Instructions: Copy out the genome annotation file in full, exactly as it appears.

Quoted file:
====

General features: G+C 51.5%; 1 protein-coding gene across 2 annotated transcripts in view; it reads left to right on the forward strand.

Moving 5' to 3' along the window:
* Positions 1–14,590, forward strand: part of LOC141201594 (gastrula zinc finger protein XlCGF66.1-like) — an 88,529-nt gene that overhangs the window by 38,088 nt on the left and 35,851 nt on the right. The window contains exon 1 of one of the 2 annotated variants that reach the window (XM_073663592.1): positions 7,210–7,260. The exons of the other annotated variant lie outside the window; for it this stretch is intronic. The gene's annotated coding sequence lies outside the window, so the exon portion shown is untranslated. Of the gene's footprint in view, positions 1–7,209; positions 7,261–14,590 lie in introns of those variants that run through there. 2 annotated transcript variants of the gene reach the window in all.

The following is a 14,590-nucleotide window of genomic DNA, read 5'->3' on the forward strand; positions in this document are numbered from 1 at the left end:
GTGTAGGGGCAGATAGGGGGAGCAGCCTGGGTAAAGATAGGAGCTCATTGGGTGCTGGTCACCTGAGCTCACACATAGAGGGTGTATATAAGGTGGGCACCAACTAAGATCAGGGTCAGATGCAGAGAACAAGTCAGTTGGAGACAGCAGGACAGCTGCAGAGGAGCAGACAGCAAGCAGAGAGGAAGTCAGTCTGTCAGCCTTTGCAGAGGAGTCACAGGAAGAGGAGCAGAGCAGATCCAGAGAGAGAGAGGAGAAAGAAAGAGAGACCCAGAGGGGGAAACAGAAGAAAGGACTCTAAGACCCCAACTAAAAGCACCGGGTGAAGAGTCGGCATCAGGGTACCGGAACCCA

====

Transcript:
General features: G+C 51.5%; 1 protein-coding gene across 2 annotated transcripts in view; it reads left to right on the forward strand.

Moving 5' to 3' along the window:
* Positions 1–14,590, forward strand: part of LOC141201594 (gastrula zinc finger protein XlCGF66.1-like) — an 88,529-nt gene that overhangs the window by 38,088 nt on the left and 35,851 nt on the right. The window contains exon 1 of one of the 2 annotated variants that reach the window (XM_073663592.1): positions 7,210–7,260. The exons of the other annotated variant lie outside the window; for it this stretch is intronic. The gene's annotated coding sequence lies outside the window, so the exon portion shown is untranslated. Of the gene's footprint in view, positions 1–7,209; positions 7,261–14,590 lie in introns of those variants that run through there. 2 annotated transcript variants of the gene reach the window in all.

The following is a 14,590-nucleotide window of genomic DNA, read 5'->3' on the forward strand; positions in this document are numbered from 1 at the left end:
GTGTAGGGGCAGATAGGGGGAGCAGCCTGGGTAAAGATAGGAGCTCATTGGGTGCTGGTCACCTGAGCTCACACATAGAGGGTGTATATAAGGTGGGCACCAACTAAGATCAGGGTCAGATGCAGAGAACAAGTCAGTTGGAGACAGCAGGACAGCTGCAGAGGAGCAGACAGCAAGCAGAGAGGAAGTCAGTCTGTCAGCCTTTGCAGAGGAGTCACAGGAAGAGGAGCAGAGCAGATCCAGAGAGAGAGAGGAGAAAGAAAGAGAGACCCAGAGGGGGAAACAGAAGAAAGGACTCTAAGACCCCAACTAAAAGCACCGGGTGAAGAGTCGGCATCAGGGTACCGGAACCCA